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Ball Don't Lie

Reggie Evans attributes his fantastic month to a teammate’s call for him to be benched

Kelly Dwyer
Ball Don't Lie

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Reggie Evans, possibly glaring at "Unnamed Teammate #1" (Getty Images)

Relative to all basketball players, Brooklyn Nets forward Reggie Evans is a fantastic basketball player. In NBA terms, though, Reggie Evans is a one-dimensional player. By most metrics and the typical eye-tests, Evans is not a particularly strong defender. He has no post game on offense to speak of, no jumper to test a defense’s mettle, and his 52 percent career free throw stroke leaves him prone to bouts of Hack-a-Reg from opposing teams.

[Also: Kobe injury adds to Lakers woes as they hobble toward finish line]

What Evans does do is rebound, expertly. The problem with that insistence on performing in 1-D is that Evans either needs to rebound better than just about any other player in the NBA, or he needs to at least make the other aspects of his non-rebounding game more potent, in order to justify minutes. Mainly because it’s hard for players that only focus on one aspect of basketball (people like Jason Collins, Tony Allen, Nick Young, Steve Novak, and to a lesser extent Jose Calderon) to earn big minutes on a great team by merely plying one trade at a time. This is why an unnamed teammate of Evans asked for Reggie to be benched last month, and why Evans has responded with perhaps the best month of his career. From the New York Daily News (via Pro Basketball Talk):

“I got frustrated one day when one of my teammates told my coach to take me out the game. I bit my tongue. I didn’t say nothing to (my teammate),” Evans said. “But me, knowing me, I usually attack and say something. I bit my tongue. I said, ‘OK.’ I said, ‘All right, start being aggressive.’ So I took it in a positive way, instead of just doing my normal self, like ‘What you say? What you say?’”

[…]

"In the past when people play off me, I was still looking to be less aggressive on the offensive end. I still was looking to pass it and stuff like that. And (after a teammate told [coach P.J.] Carlesimo to bench me), I said, 'Let me just be a little aggressive and make them play us honestly instead of not playing me and stuff like that.'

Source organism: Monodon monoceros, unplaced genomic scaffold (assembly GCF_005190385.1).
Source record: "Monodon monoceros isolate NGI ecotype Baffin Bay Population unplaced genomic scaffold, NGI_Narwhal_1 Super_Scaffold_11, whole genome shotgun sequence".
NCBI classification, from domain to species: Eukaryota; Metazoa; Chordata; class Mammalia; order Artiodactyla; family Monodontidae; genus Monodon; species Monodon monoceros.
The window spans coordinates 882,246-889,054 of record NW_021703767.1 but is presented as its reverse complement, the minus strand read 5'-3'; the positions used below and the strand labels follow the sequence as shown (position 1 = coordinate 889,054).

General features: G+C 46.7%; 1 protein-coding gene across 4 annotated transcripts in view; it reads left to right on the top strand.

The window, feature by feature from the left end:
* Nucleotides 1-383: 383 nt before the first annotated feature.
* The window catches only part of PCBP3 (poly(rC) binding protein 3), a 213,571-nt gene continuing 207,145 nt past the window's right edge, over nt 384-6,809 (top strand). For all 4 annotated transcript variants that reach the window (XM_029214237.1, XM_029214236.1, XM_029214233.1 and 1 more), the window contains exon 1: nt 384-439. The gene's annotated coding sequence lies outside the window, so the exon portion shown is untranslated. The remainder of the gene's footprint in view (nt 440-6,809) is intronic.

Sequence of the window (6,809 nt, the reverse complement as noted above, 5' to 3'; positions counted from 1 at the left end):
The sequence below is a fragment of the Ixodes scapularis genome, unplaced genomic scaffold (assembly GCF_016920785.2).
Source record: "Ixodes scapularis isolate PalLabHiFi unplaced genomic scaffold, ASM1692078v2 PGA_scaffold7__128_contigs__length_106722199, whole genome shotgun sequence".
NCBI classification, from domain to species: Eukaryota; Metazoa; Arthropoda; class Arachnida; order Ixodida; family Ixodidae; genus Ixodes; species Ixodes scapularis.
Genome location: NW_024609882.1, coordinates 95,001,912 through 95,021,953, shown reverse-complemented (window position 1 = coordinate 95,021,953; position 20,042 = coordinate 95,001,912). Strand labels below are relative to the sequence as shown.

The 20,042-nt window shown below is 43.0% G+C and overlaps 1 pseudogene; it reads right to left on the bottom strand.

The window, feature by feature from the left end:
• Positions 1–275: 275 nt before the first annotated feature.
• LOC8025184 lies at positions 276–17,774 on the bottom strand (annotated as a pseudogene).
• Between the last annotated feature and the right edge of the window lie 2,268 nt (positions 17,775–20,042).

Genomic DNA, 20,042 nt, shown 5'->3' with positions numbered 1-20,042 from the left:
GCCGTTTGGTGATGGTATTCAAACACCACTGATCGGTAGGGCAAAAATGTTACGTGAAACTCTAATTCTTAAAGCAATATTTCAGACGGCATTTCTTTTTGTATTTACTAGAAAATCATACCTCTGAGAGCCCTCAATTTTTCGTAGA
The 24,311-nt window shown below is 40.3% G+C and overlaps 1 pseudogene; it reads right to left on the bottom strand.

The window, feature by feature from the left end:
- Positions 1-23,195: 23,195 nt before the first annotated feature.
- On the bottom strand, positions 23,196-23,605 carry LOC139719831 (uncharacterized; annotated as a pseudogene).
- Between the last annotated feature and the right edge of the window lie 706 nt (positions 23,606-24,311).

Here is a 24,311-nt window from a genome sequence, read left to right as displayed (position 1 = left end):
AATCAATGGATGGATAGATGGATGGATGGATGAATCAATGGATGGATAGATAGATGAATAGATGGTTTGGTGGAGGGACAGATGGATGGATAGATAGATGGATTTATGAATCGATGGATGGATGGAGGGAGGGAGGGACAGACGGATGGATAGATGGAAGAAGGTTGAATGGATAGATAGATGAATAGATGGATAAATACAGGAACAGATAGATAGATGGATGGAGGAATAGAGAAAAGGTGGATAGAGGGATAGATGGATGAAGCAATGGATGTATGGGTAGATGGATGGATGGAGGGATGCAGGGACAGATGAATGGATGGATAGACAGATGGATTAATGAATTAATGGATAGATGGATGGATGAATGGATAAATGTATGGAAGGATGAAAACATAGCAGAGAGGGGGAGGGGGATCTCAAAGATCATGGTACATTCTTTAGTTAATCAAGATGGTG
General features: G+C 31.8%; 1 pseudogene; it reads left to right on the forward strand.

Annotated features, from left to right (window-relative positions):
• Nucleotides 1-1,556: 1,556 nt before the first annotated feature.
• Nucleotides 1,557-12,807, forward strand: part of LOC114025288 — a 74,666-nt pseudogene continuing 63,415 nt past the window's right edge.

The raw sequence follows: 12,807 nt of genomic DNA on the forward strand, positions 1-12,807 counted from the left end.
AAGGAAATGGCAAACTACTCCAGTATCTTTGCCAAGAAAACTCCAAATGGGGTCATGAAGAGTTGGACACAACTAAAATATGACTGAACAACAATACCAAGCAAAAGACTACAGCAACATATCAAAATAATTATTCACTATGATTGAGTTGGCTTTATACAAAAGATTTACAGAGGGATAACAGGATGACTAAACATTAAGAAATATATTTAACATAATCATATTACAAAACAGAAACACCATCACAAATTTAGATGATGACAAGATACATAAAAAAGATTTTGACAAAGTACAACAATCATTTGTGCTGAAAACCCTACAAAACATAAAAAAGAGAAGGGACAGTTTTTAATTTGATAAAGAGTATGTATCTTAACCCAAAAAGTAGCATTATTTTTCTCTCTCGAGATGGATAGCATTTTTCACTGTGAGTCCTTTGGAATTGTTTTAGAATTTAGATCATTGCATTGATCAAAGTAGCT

"I'm just doing my best to be more aggressive so if they respect me, cool. If they don't, cool. I'm not tripping. At the end of the day, they know I'm out there."

Reg is not tripping. By any stretch of the imagination.

Evans pulled in an impressive 10.8 rebounds in just 26 minutes per game during the month of February, but he shot 38 percent from the field and just under 49 percent from the free throw line in 12 contests. He hasn’t exactly turned into Jack Sikma at the stripe in March, but his 56 percent mark from the free throw line is above his career average, and he’s managed to make half of his shots from the field on his way toward 7.3 points per game.

Most impressive is Evans’ work in his favorite dimension. Reggie is averaging 15.5 rebounds a contest in March even while playing under 28 minutes a contest. In 13 games he’s managed to dominate the glass for his Nets, who have gone 8-5 in a typically Netsian month.

What’s also typically Netsian is the team’s slow pace, something that some of the less observant NBA broadcasters may not consider when they take into account the team’s statistical output. The Nets average the second-fewest possessions per game in the NBA, and this is a top-10 offensive team with not a lot of spare misses to collar. Evans may “only” be averaging 10.4 rebounds per game on the season, but when you factor in the team’s slow pace and his 23.8 minutes per game average, what he’s doing is remarkable. Think about the fact that Evans is pulling in double-figure boards despite playing less than half a game for the league’s second-slowest team.

And then consider his 25.9 rebound rate. This means that over a quarter of the missed shots available when Evans is on the court end up in his hands. If this seems low for a rebounding specialist, we should lend perspective by pointing out that Dennis Rodman only topped that mark four times in his career. Barely topped, in some instances.

It’s true that Reggie Evans is a one-dimensional player. He’s dominating the scene, though. Whether that unnamed teammate realizes it or not.

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